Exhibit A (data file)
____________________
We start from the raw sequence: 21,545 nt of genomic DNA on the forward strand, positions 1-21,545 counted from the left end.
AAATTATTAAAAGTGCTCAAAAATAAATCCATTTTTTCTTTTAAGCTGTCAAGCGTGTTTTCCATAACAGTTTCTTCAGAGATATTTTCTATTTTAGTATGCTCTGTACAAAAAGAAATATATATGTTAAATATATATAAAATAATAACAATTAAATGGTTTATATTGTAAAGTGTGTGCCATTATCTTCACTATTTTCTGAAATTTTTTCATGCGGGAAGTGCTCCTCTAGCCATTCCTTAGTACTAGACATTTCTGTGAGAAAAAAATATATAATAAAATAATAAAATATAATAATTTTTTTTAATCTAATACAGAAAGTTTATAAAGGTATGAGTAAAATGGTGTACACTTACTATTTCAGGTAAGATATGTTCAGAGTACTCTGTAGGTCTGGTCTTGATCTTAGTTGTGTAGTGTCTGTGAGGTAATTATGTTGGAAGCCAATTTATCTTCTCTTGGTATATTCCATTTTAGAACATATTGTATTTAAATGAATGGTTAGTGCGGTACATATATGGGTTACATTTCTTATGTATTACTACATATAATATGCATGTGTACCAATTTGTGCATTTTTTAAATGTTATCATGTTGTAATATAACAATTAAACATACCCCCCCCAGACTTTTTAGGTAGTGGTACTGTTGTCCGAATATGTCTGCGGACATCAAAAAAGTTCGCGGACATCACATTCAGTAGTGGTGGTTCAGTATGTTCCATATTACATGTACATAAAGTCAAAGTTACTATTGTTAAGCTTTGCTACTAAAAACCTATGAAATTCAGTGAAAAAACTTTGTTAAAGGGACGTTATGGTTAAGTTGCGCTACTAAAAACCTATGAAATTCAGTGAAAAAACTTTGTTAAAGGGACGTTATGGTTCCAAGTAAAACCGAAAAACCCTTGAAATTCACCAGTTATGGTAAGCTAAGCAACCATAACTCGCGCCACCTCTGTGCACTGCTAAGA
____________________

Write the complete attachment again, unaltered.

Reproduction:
We start from the raw sequence: 21,545 nt of genomic DNA on the forward strand, positions 1-21,545 counted from the left end.
AAATTATTAAAAGTGCTCAAAAATAAATCCATTTTTTCTTTTAAGCTGTCAAGCGTGTTTTCCATAACAGTTTCTTCAGAGATATTTTCTATTTTAGTATGCTCTGTACAAAAAGAAATATATATGTTAAATATATATAAAATAATAACAATTAAATGGTTTATATTGTAAAGTGTGTGCCATTATCTTCACTATTTTCTGAAATTTTTTCATGCGGGAAGTGCTCCTCTAGCCATTCCTTAGTACTAGACATTTCTGTGAGAAAAAAATATATAATAAAATAATAAAATATAATAATTTTTTTTAATCTAATACAGAAAGTTTATAAAGGTATGAGTAAAATGGTGTACACTTACTATTTCAGGTAAGATATGTTCAGAGTACTCTGTAGGTCTGGTCTTGATCTTAGTTGTGTAGTGTCTGTGAGGTAATTATGTTGGAAGCCAATTTATCTTCTCTTGGTATATTCCATTTTAGAACATATTGTATTTAAATGAATGGTTAGTGCGGTACATATATGGGTTACATTTCTTATGTATTACTACATATAATATGCATGTGTACCAATTTGTGCATTTTTTAAATGTTATCATGTTGTAATATAACAATTAAACATACCCCCCCCAGACTTTTTAGGTAGTGGTACTGTTGTCCGAATATGTCTGCGGACATCAAAAAAGTTCGCGGACATCACATTCAGTAGTGGTGGTTCAGTATGTTCCATATTACATGTACATAAAGTCAAAGTTACTATTGTTAAGCTTTGCTACTAAAAACCTATGAAATTCAGTGAAAAAACTTTGTTAAAGGGACGTTATGGTTAAGTTGCGCTACTAAAAACCTATGAAATTCAGTGAAAAAACTTTGTTAAAGGGACGTTATGGTTCCAAGTAAAACCGAAAAACCCTTGAAATTCACCAGTTATGGTAAGCTAAGCAACCATAACTCGCGCCACCTCTGTGCACTGCTAAGA